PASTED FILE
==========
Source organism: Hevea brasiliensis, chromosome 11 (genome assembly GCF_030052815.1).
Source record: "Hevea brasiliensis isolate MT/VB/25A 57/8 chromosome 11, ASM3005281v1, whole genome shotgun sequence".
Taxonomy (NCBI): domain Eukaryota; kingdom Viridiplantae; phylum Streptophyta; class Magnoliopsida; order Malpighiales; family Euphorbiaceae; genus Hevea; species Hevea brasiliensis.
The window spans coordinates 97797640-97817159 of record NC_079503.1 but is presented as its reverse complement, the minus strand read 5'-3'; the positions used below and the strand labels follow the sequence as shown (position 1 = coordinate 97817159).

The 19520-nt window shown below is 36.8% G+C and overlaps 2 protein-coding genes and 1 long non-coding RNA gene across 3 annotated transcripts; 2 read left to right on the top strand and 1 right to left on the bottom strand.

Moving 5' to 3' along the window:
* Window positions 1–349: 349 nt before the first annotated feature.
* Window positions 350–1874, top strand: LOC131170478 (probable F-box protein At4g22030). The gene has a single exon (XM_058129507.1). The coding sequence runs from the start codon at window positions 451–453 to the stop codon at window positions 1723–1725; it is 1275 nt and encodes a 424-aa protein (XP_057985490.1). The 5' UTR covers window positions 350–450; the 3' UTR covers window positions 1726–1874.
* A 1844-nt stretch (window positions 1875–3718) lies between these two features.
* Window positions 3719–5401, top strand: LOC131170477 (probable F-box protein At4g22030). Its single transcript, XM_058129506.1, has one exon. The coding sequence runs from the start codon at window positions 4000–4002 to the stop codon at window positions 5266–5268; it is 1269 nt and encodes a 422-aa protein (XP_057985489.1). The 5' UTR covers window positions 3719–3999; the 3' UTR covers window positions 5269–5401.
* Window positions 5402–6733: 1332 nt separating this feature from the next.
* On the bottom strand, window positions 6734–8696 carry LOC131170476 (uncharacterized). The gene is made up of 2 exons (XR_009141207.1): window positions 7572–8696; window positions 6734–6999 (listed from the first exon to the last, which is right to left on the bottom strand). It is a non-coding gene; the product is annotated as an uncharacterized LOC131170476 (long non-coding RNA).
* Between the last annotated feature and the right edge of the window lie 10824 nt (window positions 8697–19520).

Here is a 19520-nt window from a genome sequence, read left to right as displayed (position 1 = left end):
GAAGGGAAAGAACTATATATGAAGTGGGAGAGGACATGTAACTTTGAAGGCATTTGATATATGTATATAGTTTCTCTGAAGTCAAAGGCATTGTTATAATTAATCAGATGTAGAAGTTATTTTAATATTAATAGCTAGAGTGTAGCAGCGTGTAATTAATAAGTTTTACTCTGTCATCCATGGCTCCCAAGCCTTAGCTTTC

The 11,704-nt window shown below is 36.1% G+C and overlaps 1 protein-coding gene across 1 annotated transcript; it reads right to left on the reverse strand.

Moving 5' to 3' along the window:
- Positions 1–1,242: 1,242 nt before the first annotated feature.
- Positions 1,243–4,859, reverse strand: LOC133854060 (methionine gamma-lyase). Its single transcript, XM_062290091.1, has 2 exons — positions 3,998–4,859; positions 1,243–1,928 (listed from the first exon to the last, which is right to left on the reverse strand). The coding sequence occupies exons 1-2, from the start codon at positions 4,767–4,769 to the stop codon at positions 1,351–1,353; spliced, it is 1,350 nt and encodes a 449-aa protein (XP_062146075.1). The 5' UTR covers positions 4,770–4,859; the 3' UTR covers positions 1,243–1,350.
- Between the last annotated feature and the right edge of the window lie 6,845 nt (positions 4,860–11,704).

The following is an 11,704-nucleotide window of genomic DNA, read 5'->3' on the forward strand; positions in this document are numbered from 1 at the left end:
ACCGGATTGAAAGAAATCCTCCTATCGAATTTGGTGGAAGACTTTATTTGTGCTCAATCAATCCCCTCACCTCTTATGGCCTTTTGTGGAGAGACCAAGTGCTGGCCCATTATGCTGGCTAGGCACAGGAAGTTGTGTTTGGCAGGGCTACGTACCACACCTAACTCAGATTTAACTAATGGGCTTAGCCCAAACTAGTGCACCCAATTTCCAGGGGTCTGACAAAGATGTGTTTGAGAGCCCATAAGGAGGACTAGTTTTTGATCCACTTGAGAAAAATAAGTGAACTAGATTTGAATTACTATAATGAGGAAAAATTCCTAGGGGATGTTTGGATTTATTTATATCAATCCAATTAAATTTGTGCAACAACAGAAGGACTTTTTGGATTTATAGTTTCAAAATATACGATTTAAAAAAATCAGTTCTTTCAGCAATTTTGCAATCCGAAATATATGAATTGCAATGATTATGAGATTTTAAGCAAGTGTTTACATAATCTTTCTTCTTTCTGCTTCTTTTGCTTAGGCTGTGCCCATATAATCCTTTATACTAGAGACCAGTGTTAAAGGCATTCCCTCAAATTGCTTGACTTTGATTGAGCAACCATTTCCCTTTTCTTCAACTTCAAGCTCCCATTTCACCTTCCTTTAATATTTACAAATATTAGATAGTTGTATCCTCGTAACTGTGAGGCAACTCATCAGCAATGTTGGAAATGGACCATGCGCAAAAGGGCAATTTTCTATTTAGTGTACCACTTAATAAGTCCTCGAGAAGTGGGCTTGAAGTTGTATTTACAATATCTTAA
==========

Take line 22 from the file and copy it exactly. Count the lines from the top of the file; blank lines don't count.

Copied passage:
ACCGGATTGAAAGAAATCCTCCTATCGAATTTGGTGGAAGACTTTATTTGTGCTCAATCAATCCCCTCACCTCTTATGGCCTTTTGTGGAGAGACCAAGTGCTGGCCCATTATGCTGGCTAGGCACAGGAAGTTGTGTTTGGCAGGGCTACGTACCACACCTAACTCAGATTTAACTAATGGGCTTAGCCCAAACTAGTGCACCCAATTTCCAGGGGTCTGACAAAGATGTGTTTGAGAGCCCATAAGGAGGACTAGTTTTTGATCCACTTGAGAAAAATAAGTGAACTAGATTTGAATTACTATAATGAGGAAAAATTCCTAGGGGATGTTTGGATTTATTTATATCAATCCAATTAAATTTGTGCAACAACAGAAGGACTTTTTGGATTTATAGTTTCAAAATATACGATTTAAAAAAATCAGTTCTTTCAGCAATTTTGCAATCCGAAATATATGAATTGCAATGATTATGAGATTTTAAGCAAGTGTTTACATAATCTTTCTTCTTTCTGCTTCTTTTGCTTAGGCTGTGCCCATATAATCCTTTATACTAGAGACCAGTGTTAAAGGCATTCCCTCAAATTGCTTGACTTTGATTGAGCAACCATTTCCCTTTTCTTCAACTTCAAGCTCCCATTTCACCTTCCTTTAATATTTACAAATATTAGATAGTTGTATCCTCGTAACTGTGAGGCAACTCATCAGCAATGTTGGAAATGGACCATGCGCAAAAGGGCAATTTTCTATTTAGTGTACCACTTAATAAGTCCTCGAGAAGTGGGCTTGAAGTTGTATTTACAATATCTTAA